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Old Metallica - JPop.com
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Old Metallica

Old Metallica

Old Metallica


Heavy metal group After almost 30 years, a dozen albums, and a slew of Grammy Awards, Metallica has more than proven its staying power as rock's preeminent metal group. The group paid its dues during the hair band era of the 1980s, but Metallica's self-titled 1991 release addressed the decidedly adult topics of nuclear holocaust, mental illness, suicide, and the dangers of drug addiction. Yet despite these grim themes, Metallica's music runs contrary Read more on Last.fm
Heavy metal group After almost 30 years, a dozen albums, and a slew of Grammy Awards, Metallica has more than proven its staying power as rock's preeminent metal group. The group paid its dues during the hair band era of the 1980s, but Metallica's self-titled 1991 release addressed the decidedly adult topics of nuclear holocaust, mental illness, suicide, and the dangers of drug addiction. Yet despite these grim themes, Metallica's music runs contrary to heavy metal's one-dimensional image; their sound involves more than just bone-breaking chords and fire-and-brimstone lyrics. The band has distinguished itself with a grungy sophistication well beyond the work of its predecessors to become one of the largest selling acts in the history of American music.

Members of Metallica may be rude and cheeky, but they're proficient. Spin magazine's Alec Foege called Metallica "a burnished black gem." Metallica coalesced in 1981 with singer-guitarist James Hetfield, drummer Lars Ulrich, bass player Cliff Burton, and lead guitarist Dave Mustaine. Mustaine, who had taken over for early collaborator Lloyd Grant, was replaced in 1983 by Kirk Hammett. Their first album, Kill 'Em All, attracted droves of "head-banging" fans.

The follow-up releases Ride the Lightning and Master of Puppets were greeted with even more enthusiasm by the world's heavy metal constituency, which enabled the band to strut their stuff with fellow "metalheads" on the enormous Monsters of Rock Tour. That outing featured a free concert in Moscow that was attended by 500,000 Soviet metal fans, and Metallica was increasingly credited with single-handedly revitalizing heavy metal music, paving the way for other thrash bands like Slayer and Megadeath. Bassist Burton Killed in Accident Tragedy struck Metallica on September 27, 1986, when the band's tour bus went into a ditch in Sweden, killing bassist Cliff Burton. After a brief hiatus the band reassembled and began looking for a replacement for Burton, although duplicating his eccentric, unbridled style seemed an impossible task. Burton had never been a particularly smooth player, but other band members had not attempted to reign him in.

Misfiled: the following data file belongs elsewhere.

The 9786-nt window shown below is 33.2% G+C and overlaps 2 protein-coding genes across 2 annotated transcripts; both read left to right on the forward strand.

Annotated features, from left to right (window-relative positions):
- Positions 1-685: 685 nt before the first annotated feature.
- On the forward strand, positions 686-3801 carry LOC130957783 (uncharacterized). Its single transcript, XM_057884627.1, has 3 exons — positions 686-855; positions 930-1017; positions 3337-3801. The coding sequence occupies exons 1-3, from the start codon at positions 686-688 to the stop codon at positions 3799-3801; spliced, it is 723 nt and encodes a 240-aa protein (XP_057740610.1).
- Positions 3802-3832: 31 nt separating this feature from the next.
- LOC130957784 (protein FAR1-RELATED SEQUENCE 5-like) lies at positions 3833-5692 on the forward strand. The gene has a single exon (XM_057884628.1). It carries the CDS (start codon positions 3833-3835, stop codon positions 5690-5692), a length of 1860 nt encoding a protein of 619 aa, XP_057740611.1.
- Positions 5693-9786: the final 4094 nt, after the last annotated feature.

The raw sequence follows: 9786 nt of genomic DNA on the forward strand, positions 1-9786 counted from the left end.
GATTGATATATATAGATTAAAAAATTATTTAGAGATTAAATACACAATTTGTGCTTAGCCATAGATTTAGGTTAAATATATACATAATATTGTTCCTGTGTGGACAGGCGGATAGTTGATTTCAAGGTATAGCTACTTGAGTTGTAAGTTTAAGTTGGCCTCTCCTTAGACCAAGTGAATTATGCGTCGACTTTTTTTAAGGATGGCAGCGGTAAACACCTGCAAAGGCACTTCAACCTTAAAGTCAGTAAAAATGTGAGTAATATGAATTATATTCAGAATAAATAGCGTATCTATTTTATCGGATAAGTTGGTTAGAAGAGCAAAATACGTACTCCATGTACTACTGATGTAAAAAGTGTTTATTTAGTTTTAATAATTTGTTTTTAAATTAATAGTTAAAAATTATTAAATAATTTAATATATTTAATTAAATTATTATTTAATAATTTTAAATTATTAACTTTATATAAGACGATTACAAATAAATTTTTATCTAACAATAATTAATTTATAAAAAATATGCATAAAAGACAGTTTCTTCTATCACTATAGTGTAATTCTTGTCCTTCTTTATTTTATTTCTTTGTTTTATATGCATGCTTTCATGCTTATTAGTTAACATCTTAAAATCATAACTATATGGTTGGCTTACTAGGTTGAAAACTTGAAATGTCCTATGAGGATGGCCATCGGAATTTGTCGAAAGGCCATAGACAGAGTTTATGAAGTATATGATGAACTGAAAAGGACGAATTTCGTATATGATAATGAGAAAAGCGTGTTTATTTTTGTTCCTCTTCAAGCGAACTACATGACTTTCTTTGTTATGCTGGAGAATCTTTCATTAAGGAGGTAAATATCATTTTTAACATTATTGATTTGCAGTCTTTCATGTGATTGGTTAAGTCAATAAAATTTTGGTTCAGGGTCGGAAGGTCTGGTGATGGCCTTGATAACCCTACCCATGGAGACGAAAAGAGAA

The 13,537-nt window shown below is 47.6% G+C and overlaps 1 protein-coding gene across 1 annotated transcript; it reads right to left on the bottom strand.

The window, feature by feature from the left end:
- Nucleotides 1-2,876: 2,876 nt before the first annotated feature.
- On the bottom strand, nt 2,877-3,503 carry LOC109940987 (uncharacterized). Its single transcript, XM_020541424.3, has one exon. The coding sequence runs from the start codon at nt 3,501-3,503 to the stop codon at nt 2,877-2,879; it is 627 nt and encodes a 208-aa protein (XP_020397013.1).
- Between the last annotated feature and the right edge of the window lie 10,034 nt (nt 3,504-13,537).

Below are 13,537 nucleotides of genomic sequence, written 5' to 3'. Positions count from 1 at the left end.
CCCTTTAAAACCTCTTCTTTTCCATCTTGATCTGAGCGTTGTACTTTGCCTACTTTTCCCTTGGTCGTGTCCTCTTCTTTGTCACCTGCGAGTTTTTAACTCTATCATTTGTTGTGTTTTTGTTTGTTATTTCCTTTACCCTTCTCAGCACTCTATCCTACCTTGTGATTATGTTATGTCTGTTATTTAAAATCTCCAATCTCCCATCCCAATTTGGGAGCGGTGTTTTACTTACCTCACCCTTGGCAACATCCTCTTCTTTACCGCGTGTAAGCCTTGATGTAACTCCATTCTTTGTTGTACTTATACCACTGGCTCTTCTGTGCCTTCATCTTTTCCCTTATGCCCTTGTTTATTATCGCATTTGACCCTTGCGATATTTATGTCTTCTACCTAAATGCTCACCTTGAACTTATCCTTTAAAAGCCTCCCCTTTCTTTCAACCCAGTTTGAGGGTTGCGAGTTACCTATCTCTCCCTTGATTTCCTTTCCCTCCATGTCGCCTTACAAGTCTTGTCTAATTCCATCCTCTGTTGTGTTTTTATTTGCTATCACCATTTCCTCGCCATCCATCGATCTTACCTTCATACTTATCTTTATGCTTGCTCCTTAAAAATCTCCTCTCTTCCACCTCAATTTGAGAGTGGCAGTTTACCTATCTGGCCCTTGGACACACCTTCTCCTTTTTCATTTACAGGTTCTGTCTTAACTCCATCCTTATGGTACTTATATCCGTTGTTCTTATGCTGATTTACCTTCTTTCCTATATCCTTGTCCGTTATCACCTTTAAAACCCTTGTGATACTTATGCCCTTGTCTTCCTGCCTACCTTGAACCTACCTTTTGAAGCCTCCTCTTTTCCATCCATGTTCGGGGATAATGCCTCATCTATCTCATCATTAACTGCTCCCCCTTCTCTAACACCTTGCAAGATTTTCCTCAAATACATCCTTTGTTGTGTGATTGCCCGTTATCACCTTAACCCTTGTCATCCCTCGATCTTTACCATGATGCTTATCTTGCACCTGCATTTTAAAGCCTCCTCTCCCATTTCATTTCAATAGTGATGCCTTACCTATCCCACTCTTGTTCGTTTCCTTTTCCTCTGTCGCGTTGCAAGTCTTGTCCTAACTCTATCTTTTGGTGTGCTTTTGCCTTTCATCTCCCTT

Attempts to persuade him to forego his bell-bottom jeans in favor of more traditional heavy metal garb were futile; Burton was set in his ways and rarely influenced by others. To refurbish their lineup, the members of Metallica decided to settle on someone completely different from Burton, and tapped Jason Newsted, then with the Phoenix band Flotsam & Jetsam. Newsted was raised in Niles, Michigan, and had decided to turn professional after playing in bands throughout high school. Burton had been a remarkable soloist, but Newsted provided Metallica with a more cohesive sound. Burton's sound had not been well-defined, particularly when he played low on the guitar's neck. Instead, Newsted chose to mirror the band's guitar riffs precisely, producing a newly unified guitar effect.

This sound dominated the new band's 1988 double album, titled … And Justice for All. The record went multiplatinum by 1989 and earned a Grammy Award nomination, despite a dearth of radio airplay. The release of Justice coincided with Metallica's return to its musical roots: the groundbreaking metal stylings of 1970s rock giants Led Zeppelin and Black Sabbath. This resolve became the cornerstone for the 1991 release Metallica, also known as the "Black" album. Still steely, but a little slicker, Metallica was produced by Bob Rock, who had also worked with metal acts Motley Crue, Loverboy, and Bon Jovi.

Buoyed by the dark, driving single "Enter Sandman," Metallica sold 2.2 million copies in its first week, and has sold over 15 million copies worldwide since its release. Metallica's hard-won versatility is showcased on the record with guitarist Hammett's winsome wah-wah, and open-throated, more melodic vocals from Hetfield. The band earned Grammys in both 1990 and 1991 and ascended to a new strata of heavy metal superstardom. Featured on the covers of both Rolling Stone and Spin, Metallica's popularity seemed to know no bounds.

With increased media coverage, it seemed that the band's appeal was not narrowly bohemian, political, or reflective of any trend—except perhaps anger. Village Voice contributor Erik Davis wrote that "Metallica's ‘image’—dark shades, frowns, and poorly conceived facial hair—allies them with a musical culture of refusal." The band's head-banging thrash metal songs are short but not sweet; they're delivered with grim, tight expressions and a minimum of emotion, which gives the impression that the entire band is grimacing. Metallica's albums have few tender spots; songs range from the brutal "Sad But True" to the sweet and gritty "Ride the Lightning," and from the praised pagan slant found on "Of Wolf And Man" to the metaphysical musings of "Through the Never." Commenting on their larger musical style, Davis said of the band, "They hew thrash to a rigorous minimalism." Read more: http://www.answers.com/topic/metallica#ixzz1uKVGVV9U Read more on Last.fm. User-contributed text is available under the Creative Commons By-SA License; additional terms may apply..

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